Decision on digital services tax postponed
The Economic and Financial Affairs Council (ECOFIN) did not pass the draft directive on digital services tax at its meeting on 4 December 2018.
A compromise text, put forward by the Austrian presidency, is based on the following principles:
The tax shall only apply to multinational groups with worldwide revenues exceeding EUR 750 million per year and total EU revenues from taxable digital services exceeding EUR 50 million per year, regardless of where the services are provided from.
- Taxable revenues shall mean revenues from advertising on digital interfaces (e.g. websites or mobile applications), revenues from intermediation services on digital interfaces, and revenues from the sale of user data.
- The tax rate shall be set at 3%.
- Taxable revenues shall be attributed to individual member states based on the location (to be determined primarily by the user IP address) of the users who viewed the advertisement, used the intermediation service, or whose data were sold, regardless of whether they themselves financially contributed to generating the revenues.
The member states’ representatives also dealt with a joint declaration by France and Germany put forward just before the meeting was opened, when it was already clear that the Austrian proposal was not going to win the member states’ unanimous support. The declaration asked the European Commission and the Council to narrow the scope of the digital tax to revenues from advertisements, with a possibility having the member states voluntarily widen the taxation scope. The declaration also proposed that the directive should be adopted by the end of March 2019, with effect from 2021.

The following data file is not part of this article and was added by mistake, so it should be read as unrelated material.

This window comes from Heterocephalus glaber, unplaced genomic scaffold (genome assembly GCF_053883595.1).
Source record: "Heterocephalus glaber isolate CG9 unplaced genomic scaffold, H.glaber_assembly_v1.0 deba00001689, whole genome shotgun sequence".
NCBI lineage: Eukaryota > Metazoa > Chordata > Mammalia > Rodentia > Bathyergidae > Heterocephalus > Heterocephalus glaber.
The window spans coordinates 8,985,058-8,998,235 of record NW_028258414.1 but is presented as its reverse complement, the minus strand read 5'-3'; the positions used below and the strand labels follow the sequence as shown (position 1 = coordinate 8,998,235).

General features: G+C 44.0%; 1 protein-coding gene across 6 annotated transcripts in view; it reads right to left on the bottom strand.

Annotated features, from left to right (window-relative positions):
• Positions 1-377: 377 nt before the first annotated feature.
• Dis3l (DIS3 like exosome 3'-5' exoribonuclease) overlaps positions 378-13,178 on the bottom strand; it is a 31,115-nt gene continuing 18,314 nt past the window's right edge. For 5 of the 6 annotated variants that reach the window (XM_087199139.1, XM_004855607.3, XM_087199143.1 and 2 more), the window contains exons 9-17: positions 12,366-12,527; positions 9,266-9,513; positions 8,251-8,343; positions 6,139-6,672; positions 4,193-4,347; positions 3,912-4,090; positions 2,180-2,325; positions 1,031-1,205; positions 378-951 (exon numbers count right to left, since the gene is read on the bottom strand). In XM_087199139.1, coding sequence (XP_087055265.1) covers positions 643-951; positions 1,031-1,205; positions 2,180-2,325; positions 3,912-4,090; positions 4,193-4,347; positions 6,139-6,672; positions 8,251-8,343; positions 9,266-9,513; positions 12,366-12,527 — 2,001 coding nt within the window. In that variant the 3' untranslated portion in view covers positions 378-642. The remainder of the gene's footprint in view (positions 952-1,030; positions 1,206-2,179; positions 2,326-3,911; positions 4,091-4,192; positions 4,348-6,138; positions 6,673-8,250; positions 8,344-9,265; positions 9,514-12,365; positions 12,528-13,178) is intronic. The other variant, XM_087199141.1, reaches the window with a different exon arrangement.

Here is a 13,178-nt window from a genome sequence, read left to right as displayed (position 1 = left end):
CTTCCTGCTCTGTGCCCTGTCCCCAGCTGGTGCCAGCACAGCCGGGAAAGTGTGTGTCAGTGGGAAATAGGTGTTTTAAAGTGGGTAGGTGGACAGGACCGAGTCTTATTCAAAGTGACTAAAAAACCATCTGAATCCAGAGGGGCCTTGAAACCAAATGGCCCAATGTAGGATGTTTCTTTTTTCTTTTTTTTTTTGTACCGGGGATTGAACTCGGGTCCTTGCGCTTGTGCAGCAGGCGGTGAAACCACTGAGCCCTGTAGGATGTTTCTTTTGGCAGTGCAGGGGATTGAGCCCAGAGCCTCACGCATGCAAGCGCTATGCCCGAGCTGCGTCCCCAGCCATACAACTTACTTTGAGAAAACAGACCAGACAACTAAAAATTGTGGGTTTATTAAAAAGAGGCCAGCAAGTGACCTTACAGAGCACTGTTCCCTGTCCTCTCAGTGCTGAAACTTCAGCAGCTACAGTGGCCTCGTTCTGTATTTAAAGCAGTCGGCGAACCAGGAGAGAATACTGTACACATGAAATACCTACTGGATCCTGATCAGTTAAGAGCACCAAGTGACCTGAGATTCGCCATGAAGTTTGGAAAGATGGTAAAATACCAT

Both proposing countries urged the European Commission and the Council to work on legislative proposals that would result in a permanent and global solution to the taxation of the digital economy, in line with the conclusions at the OECD level. This solution is expected in 2020. If a consensus is reached on the OECD level, and if the EU subsequently adopts the relevant legislation, the Digital Services Tax Directive will then be repealed.
The discussion on the proposal was frank, with various levels of support for the proposal. Some states, however, expressed their preliminary disagreement (Ireland, Sweden, and Estonia). Alternatively, they would prefer waiting for a solution on the OECD level. The fate of the digital tax is thus uncertain.